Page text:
From: Michael Everson (email@example.com)
Date: Tue May 08 2007 - 04:42:46 CDT
At 21:27 -0700 2007-05-07, John Hudson wrote:
>Michael Everson wrote:
>>where I have given an F, J, U, ß, long-s, and
>>two capital sharp esses. The second of these is
>>the one under ballot, made in discussion with
>>Andreas Stötzner, who suggested taking the
>>stroke and curve of the U and the finial of a
>>J. I don't find it unpleasant or inappropriate.
>>I tried hacking one based on an F but I like
>>the U-based one better.
>You've taken a romantic type with a strong
>vertical axis and an expansion based stroke
>pattern and introduced a letter with a very
>dominant translation based stroke.
>Although these are nominally upercase eszetts,
>the vertical proportions employed in the
>treatment of their right side is clearly based
>on the proportions of the lowercase letter. Why
>is the waist of the uppercase eszett at the same
>height as the lowercase?
It's just below x-height as is the ß's, but I
don't know if this was intentional. Actually of
the two the nicer one was flung together in the
midst of the WG2 meeting.
OK, see a new image at
The first of the capitals here is the
flung-together one. The second and third follow
your Trajan example, and are made of capital U
and S, the first of which with a J-finial. The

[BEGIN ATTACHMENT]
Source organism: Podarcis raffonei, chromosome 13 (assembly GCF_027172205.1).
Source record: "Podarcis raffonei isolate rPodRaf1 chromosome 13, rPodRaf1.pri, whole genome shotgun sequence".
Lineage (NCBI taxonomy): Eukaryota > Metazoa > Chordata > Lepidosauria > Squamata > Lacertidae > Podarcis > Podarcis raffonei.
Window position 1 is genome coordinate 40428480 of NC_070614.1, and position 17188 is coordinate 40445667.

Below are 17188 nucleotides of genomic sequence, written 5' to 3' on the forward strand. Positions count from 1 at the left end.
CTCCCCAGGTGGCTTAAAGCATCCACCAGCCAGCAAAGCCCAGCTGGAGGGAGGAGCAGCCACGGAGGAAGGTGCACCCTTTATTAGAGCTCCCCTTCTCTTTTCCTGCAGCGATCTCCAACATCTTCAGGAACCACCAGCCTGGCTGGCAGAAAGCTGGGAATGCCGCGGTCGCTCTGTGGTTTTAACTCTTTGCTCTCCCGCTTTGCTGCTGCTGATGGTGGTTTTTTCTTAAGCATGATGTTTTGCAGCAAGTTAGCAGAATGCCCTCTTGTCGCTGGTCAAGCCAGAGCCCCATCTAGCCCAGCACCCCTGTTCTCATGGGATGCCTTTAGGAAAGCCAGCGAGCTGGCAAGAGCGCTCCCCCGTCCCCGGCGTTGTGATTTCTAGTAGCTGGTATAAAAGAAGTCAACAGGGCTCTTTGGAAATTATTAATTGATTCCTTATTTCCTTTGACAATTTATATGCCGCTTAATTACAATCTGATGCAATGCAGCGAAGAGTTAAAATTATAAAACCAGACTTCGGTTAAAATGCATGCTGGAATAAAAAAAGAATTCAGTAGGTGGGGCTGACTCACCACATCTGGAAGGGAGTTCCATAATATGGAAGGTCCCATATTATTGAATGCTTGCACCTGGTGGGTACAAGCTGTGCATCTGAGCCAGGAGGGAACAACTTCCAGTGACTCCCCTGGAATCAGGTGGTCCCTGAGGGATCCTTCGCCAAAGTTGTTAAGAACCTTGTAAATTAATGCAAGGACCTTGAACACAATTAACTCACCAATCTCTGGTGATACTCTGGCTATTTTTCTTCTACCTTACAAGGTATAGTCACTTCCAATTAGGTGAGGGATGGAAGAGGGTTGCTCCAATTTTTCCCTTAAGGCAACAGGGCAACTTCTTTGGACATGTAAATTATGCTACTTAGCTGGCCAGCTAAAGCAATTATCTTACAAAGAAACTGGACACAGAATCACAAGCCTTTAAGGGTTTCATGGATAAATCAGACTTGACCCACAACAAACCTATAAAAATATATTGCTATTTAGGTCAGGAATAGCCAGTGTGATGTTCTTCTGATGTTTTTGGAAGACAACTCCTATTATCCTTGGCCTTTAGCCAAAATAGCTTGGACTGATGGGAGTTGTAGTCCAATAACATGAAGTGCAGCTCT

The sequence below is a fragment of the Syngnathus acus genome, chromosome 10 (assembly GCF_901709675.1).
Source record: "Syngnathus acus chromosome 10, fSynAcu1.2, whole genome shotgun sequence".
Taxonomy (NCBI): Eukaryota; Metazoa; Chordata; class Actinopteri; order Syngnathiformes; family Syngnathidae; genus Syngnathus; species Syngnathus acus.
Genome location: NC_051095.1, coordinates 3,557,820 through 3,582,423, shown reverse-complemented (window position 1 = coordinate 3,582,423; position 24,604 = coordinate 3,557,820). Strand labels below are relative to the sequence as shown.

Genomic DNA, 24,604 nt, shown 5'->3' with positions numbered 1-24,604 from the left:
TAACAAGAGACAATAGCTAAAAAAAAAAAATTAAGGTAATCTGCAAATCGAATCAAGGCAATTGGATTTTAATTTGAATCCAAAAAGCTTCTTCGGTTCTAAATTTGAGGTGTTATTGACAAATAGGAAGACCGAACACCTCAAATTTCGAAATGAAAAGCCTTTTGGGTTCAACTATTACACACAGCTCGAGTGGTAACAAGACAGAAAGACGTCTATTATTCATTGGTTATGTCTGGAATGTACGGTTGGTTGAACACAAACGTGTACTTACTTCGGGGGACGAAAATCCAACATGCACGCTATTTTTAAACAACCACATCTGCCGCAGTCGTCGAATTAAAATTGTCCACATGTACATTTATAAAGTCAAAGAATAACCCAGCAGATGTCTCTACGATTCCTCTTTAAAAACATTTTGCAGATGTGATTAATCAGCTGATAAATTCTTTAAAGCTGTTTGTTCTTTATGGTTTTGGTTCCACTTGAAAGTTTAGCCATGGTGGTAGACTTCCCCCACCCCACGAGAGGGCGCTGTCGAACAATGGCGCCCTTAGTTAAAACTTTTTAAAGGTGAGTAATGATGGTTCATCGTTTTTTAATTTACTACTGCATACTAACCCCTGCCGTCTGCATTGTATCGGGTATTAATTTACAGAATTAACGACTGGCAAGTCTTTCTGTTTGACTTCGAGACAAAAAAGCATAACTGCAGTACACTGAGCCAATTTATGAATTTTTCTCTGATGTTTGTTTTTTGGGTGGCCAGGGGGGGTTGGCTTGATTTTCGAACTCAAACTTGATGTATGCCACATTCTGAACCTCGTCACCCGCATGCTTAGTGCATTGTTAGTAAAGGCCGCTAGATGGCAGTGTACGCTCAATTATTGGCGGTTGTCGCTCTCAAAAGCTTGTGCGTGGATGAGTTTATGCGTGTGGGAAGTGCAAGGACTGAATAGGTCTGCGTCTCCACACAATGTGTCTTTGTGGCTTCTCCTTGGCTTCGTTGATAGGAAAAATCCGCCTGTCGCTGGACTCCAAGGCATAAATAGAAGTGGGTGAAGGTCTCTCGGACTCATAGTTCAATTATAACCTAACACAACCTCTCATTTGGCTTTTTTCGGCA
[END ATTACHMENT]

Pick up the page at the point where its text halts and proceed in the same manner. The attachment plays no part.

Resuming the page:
fourth is the same as the same as the third
except that the distance between the vertical and
the S is the same as in the sequence IS. The last
derives from F and S.
>And while it might be possible, with some
>further work, to make a convincing uppercase
>eszett in a typeface with a romantic vertical
>axis and expansion based stroke contrast, this
>is very different from being able to make
>convincing and harmonious letters in several
>thousand different typefaces across a very wide
>range of styles.
My goal is to make something "vanilla" in Times
which will guide less erudite font designers than
you to make something that doesn't suck. That is
something that the code charts do.
>The best success I had in my experiments was to
>base the right side of the uppercase eszett on
>the uppercase S, and to make the reversal of
>direction where the top arch meets the S part
>very high and abrupt;
The 15th edition of the Duden seems to use a
slightly smaller capital S. See page 14 of the
proposal. (Note to self: acquire one of these for
>And if a typeface lacks any kind of ball or
>lachrymal terminal in the uppercase, as is often
>so, then one can't introduce it for this letter
>and must allow a vertical serif for consistency.
Sure. I think in Times the ball terminal is right
though. Compare Ss with [ß]ß. I ought to have
tried it with the FS one, perhaps.
>Of course, none of this serves as or is intended
>as an argument against encoding this particular
>character. It is a general grump about encoding
>as parts of writing systems characters that have
>not followed the evolutionary path of actual
That started to happen as soon as typecutters started working. ;-)
-- Michael Everson * http://www.evertype.com
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